No boxer is ever a complete fighter without knowing how to implement body shots into his game. A consistent and effective body attack will eventually pay off in a fight, and it’s something that many fighters forget or didn’t bother to learn in the first place.
If you want to become a much better fighter, you must learn when and how to throw a body shot.
“Kill the body and the head will die.” – Joe Frazier
Reasons to Throw Body Shots
- Breaks Down Your Opponent: If your opponent is strong willed, knows how to survive and is in great condition, then you’ll have an easier time if you consistently go to the body, especially if he has a good chin.
- Catch the Mover: Have you ever been frustrated because your opponent moves around too much? If you headhunt, you’ll never be able to catch him because it’s too predictable. Mix it up downstairs and lead the mover into your body punches.
- Sets up Other Punches: You’ll find that everytime you throw a body shot, it usually lowers your opponent’s guard and brings his eyes down, which then sets you up for punches to the head.
- Crowd Pleasing: Mixing up your punches well, to the body and head is always a great way to win over fans.
Types of Body Shots
Lead Hook Body Shot
The body shot with the lead hook is perhaps the most common out of all, because it’s simple to set up and the quickest route to your opponent’s body. It’s a similar motion to the lead hook to the head.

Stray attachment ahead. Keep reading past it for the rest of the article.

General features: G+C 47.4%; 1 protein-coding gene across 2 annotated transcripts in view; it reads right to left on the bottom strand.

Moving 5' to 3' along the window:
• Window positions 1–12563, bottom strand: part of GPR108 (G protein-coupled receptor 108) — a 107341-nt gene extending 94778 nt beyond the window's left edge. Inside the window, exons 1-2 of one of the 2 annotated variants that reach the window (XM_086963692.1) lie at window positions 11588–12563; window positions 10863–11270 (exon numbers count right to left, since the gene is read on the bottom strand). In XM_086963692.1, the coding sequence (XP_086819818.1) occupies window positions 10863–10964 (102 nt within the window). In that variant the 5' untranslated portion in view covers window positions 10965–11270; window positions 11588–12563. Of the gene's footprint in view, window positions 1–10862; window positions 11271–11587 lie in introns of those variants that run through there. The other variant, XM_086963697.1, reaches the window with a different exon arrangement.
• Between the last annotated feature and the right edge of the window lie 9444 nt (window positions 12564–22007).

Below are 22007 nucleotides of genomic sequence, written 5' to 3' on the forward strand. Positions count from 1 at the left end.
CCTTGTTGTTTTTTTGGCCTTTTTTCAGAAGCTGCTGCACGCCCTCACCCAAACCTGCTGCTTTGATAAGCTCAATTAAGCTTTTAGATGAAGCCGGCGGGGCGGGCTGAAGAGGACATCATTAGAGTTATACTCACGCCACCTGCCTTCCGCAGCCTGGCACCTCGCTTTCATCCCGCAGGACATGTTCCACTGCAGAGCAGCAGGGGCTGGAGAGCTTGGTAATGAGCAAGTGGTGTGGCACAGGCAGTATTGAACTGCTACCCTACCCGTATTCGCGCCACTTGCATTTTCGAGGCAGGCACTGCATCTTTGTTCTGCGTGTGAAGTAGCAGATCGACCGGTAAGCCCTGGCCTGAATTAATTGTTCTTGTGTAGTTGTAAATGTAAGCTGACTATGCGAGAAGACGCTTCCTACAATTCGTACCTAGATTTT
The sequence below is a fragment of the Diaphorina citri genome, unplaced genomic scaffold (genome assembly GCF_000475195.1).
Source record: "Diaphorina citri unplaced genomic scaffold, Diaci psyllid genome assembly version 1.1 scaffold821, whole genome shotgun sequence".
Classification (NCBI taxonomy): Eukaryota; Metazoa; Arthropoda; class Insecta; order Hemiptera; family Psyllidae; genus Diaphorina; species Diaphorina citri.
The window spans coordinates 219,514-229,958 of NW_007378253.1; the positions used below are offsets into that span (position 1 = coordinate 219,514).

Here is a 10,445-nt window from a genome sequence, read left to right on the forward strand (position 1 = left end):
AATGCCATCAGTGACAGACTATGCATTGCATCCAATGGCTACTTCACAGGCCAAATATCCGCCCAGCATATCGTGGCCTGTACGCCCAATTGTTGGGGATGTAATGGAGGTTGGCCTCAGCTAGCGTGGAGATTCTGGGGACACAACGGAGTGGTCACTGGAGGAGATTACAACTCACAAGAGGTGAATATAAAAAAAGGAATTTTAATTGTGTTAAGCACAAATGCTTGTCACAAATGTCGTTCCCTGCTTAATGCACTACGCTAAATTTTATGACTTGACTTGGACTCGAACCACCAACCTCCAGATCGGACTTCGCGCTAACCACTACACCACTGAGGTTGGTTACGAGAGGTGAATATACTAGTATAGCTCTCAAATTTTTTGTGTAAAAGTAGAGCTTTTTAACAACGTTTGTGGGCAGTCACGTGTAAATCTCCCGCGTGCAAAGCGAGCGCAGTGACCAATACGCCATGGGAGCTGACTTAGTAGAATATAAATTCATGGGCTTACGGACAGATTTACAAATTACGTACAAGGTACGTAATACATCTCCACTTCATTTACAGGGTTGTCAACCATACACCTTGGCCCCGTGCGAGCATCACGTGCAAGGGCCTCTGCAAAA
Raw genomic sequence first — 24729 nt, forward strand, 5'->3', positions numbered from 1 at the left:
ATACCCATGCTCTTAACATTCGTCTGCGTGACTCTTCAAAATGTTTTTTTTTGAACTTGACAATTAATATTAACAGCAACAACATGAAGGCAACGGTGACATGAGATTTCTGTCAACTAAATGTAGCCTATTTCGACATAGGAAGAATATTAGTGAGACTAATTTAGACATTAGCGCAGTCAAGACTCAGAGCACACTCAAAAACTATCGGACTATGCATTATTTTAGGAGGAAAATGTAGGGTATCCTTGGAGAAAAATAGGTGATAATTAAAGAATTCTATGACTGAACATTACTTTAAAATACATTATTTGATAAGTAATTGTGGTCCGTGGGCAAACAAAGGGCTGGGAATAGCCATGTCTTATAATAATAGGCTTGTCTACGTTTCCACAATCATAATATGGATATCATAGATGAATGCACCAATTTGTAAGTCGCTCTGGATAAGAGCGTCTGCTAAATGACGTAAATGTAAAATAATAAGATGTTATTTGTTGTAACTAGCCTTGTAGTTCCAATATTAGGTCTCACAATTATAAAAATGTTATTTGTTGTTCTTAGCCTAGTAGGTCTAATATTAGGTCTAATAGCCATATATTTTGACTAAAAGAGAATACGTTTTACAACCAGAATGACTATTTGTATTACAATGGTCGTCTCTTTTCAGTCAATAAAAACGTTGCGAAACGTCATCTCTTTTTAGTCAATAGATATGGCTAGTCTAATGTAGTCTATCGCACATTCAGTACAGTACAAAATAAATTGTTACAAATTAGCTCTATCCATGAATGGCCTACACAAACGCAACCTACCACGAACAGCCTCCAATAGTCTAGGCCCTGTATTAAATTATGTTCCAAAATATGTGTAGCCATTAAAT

- Step 1: With your knees already bent slightly, lean to the outside of your lead foot slightly, as if you was slipping a jab and put some weight on your lead foot to get power. At the same time, you must pivot your rear foot in the same direction as you’re leaning.
- Step 2: Both your hands should already be guarding your chin. Bring your lead hand down slightly, which will enable you to throw the lead hook to the body. When you do, aim for the liver and thrust upwards (like an uppercut hook). At the same time, you must pivot your rear foot in the same direction as your punch.
- Step 3: If you’re throwing just a single body shot with no follow up, then bring your hand back to guard your chin while doing a single bobbing and weaving motion back into position. You can easily be hit with a straight shot if you pull straight back up.
Rear Hook Body Shot
The body shot with the rear hook takes the longest to reach your opponent, but is effective at setting up other punches to the body or head. Unless you’re in close range, you should always set up this body shot with the jab.
- Step 1: Bend your knees slightly so that duck under any incoming punches. If you need to get in a bit closer, then take a small step in which will enable you to bend your knees as you step. Keep your back straight and body weight centered.
- Step 2: As you throw the body shot, pivot your rear foot in the same direction as your punch.
- Step 3: Come back up with your guard up and chin down.
Straight Body Shot
This is the best body shot to use on boxers who like to move a lot. It’s quick to reach your opponent from the outside and mid-range, and should be aimed at the solar plexus region.